The $300 Billion Giant in Hollywood’s Backyard | Video Game Industry for Actors
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The $300 Billion Giant in Hollywood’s Backyard

Written by on | Acting Industry

It sounds like the beginning of a Hollywood script — the giant that has been growing in the background and may soon burst out of its den taking over the town. But that’s not too far off from what the video game market is doing in today’s entertainment landscape.

Let’s break this beast down into some manageable points, like how this industry is growing, who is involved, what is happening with the artists who serve it, and where could it be going next? 

acting in video games

Growing Bigger and Bigger

First, the $300 billion number comes from a Global Data report projection of the value of the video game market by 2025. As a contrast, Grandview Research projects the “movie and entertainment market” to be worth $114 billion by the same year. Another example would be an individual game compared with one of Hollywood’s most successful blockbusters. Avengers: Endgame holds the current title with just under $2.8 billion. No small feat, but compared with Rockstar’s Grand Theft Auto V coming in at $6 billion to date, it’s no competition. With those projections side by side, it’s clear that video games are set to outpace movies, TV, and streaming by reaching more people, making far more content and earning much more revenue. And this is considering both are using far more cutting edge (and expensive) technology than ever before. 

Many modern video games that aim to tell a cinematic story do so using tools like motion capture and performance capture. So do movie studios. Motion capture is when actors (or stunt people or dancers or martial artists) are put into spandex suits, covered in reflective balls and have their physical movements captured by multiple cameras in order to replicate that very human movement onto characters in the digital world. Actor Samantha Strelitz who played Mary Beth Gaskill in the Rockstar blockbuster video game Red Dead Redemption 2 described it like this, “Acting in a video game lives somewhere between theater acting and film acting. They’re filming your entire performance but you’re doing it alongside other characters. When you’re playing the video game, the player can interact with you from any angle. So it really is almost doing theater in the round. You have to make those adjustments for the audience. But it’s also film acting because they can pull in and do a close-up. They’re capturing your facial features and what you’re doing with your arms and legs. It’s an amalgamation of all those things.”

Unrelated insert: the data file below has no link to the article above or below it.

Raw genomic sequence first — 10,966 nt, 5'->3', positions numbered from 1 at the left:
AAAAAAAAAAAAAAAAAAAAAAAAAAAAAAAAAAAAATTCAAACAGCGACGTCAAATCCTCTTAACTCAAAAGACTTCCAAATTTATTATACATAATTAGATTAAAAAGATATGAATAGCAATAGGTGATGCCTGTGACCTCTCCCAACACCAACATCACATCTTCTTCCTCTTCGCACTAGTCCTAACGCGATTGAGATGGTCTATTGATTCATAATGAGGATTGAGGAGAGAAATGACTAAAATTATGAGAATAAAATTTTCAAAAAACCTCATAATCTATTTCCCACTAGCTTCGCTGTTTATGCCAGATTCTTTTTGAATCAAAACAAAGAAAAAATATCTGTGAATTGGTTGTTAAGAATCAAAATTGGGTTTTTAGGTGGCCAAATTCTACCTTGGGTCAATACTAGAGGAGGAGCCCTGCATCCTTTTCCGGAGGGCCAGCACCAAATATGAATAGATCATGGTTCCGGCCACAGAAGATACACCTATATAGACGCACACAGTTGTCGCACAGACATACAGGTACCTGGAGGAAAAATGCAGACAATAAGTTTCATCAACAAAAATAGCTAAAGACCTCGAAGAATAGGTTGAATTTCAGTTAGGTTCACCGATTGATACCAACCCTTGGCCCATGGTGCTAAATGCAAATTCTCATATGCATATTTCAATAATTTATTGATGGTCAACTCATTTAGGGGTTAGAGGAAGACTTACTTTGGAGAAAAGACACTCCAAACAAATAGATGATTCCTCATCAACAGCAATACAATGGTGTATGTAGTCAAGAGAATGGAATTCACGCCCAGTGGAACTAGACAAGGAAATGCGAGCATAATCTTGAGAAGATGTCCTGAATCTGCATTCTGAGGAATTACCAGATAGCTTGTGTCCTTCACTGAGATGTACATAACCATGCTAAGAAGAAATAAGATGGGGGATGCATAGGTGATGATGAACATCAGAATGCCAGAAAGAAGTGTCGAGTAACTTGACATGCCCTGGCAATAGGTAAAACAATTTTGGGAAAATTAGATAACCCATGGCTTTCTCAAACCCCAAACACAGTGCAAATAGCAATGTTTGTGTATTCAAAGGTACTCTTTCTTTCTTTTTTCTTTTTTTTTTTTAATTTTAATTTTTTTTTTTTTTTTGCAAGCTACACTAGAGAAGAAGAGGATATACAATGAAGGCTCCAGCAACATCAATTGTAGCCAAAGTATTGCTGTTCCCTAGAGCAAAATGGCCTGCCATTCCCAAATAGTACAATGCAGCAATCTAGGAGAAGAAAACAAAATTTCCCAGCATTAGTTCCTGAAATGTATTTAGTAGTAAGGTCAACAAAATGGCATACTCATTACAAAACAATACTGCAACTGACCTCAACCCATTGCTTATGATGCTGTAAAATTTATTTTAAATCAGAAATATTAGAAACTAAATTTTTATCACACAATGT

Additionally, as technology has advanced, capturing lifelike facial expressions has become a hallmark of a believable computer-generated character in movies or in video games. This is done with performance capture and it uses small cameras and lights aimed at the actor’s face and mounted on a type of helmet to keep them in place. These cameras record the actors’ facial movements as they perform the scene and small dots painted onto their face are tracked in a computer program providing the data needed to create a believable human face that can convey emotion. Combining voice, performance capture, and movement brings a very high level of realism and relatability to digitally created characters because at the core of this process is a real human providing the raw ingredients. Technology will continue to improve this capture capability and therefore enhance the virtual characters to an amazing degree. “They were very particular about making the characters look like us. The human part of it is something that is undeniable. It’s something we can’t really explain. That’s something else that can’t be recreated by CGI,” says Daisuke Tsuji an actor who played Jin Sakai in Ghost of Tsushima.